Quite a few U.S. companies in the firearms and ammunition industry are owned by non-U.S. parent companies. When the U.S. company and the foreign parent want to collaborate on designing new products or modifying existing products, the ITAR get in the way. An ITAR Technical Assistance Agreement (TAA) or Manufacturing License Agreement (MLA) generally must be approved by the Department of State, Directorate of Defense Trade Controls (DDTC) before the collaboration can begin. … 

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Handelsblatt Global, 21 Jun 2018.) [Excerpts.] 
German weapons exports remained high last year despite plans to reduce sales to countries outside the EU and NATO. Arms manufacturers say such deals have been vital to them due to sluggish European spending.
The value of German arms exports fell by 9 percent to €6.24 billion ($7.24 billion) in 2017 but that was still the third-highest total ever, and it conflicts with Berlin’s policy of 
becoming more restrictive on sales. In their coalition agreement for the new government formed in March, Chancellor Angela Merkel’s conservatives and the center-left Social Democrats said they would reduce arms exports to countries that aren’t members of NATO or the EU. … 
The arms industry says restrictive export rules are hampering a planned European defense cooperation, especially with France, and has called on EU members to adopt common regulations. “Without a harmonization of export control regulations, European and especially German-French cooperation plans are barely feasible over the long term,” the managing director of German defense industry federation BDSV, Hans Atzpodien, told Handelsblatt.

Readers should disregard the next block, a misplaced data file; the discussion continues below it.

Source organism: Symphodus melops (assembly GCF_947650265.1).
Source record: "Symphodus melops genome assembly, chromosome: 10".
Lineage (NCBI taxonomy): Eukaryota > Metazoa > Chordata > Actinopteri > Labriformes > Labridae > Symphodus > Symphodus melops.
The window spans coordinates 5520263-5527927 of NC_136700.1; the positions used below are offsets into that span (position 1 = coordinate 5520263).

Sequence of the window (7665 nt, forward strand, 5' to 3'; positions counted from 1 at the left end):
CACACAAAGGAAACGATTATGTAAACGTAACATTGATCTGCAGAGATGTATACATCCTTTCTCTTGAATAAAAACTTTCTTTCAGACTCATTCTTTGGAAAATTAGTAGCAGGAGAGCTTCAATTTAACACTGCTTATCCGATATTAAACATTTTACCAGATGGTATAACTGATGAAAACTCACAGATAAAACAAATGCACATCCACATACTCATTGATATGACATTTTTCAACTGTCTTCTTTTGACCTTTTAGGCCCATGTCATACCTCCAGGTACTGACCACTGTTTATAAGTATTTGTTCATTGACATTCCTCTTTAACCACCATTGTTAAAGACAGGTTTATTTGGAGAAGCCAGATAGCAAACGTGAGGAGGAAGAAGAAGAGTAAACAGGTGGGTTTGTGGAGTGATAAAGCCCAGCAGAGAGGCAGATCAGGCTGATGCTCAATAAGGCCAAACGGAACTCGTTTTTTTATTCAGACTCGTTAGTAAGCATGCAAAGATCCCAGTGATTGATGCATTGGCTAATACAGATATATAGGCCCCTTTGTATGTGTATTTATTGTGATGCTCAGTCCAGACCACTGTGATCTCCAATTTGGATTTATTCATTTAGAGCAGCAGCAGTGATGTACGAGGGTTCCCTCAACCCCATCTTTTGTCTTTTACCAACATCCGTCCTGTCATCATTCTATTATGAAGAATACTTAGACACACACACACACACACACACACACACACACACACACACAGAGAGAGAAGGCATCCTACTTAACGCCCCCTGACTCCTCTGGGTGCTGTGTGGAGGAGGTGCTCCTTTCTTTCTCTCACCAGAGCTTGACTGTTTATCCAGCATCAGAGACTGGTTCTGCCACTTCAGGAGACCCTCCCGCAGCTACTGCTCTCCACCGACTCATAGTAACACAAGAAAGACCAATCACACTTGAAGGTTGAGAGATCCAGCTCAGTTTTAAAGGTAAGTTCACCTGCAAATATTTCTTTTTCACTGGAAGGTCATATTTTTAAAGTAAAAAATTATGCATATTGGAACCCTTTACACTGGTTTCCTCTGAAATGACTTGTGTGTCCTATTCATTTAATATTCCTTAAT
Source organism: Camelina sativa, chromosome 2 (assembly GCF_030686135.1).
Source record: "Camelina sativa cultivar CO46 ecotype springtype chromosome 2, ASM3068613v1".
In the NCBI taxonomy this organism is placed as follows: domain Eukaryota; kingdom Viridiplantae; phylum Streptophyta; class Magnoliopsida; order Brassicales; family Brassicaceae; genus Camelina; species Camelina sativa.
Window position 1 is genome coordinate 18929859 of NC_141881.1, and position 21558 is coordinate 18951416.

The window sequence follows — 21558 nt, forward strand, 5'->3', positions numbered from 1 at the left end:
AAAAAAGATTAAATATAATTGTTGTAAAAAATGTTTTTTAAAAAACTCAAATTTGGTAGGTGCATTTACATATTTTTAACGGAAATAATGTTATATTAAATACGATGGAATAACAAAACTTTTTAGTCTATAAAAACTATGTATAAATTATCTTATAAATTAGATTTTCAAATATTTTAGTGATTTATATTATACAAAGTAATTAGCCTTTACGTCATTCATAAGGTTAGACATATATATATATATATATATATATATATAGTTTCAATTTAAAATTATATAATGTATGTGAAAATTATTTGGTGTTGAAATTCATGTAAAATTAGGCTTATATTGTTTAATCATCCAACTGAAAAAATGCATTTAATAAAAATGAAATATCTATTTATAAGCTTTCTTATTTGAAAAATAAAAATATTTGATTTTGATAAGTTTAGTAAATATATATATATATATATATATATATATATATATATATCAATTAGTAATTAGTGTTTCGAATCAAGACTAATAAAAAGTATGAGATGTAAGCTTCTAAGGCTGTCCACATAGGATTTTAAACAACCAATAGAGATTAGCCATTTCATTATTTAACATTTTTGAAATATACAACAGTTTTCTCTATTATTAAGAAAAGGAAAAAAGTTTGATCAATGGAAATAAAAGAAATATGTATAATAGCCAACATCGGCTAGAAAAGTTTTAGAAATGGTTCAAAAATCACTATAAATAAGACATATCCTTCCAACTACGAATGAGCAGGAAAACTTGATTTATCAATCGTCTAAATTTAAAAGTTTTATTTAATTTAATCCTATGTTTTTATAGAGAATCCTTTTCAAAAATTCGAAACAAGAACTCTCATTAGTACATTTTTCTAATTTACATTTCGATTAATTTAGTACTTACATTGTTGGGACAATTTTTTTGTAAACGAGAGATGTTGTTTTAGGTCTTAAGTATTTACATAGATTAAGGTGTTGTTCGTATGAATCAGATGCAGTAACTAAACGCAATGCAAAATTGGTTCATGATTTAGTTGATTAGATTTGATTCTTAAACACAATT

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South China Morning Post, 20 Jun 2018.) [Excerpts.] 
Commerce Secretary Wilbur Ross has been urged by a U.S. senator to address whether his department believes that Chinese telecoms giant ZTE poses an espionage threat to the United States.
Senator Ron Wyden, Democrat of Oregon, posed the question at a Senate Finance Committee hearing on Wednesday concerning the recent deal by the Trump administration that saved ZTE from the brink of collapse and requested a written answer within a week from the commerce department to clarify its position on national security concerns.

Wyden said that keeping ZTE alive – as the administration had done when President Donald Trump ordered an end to a seven-year ban on US suppliers selling their components to ZTE – was in conflict with what William Evanina, the director of the National Counterintelligence and Security Centre, said in testimony in May, when he declared that ZTE had been an espionage threat for years. … 

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ST&R Trade Report: “EU Retaliatory Tariffs Moved Up to June 22”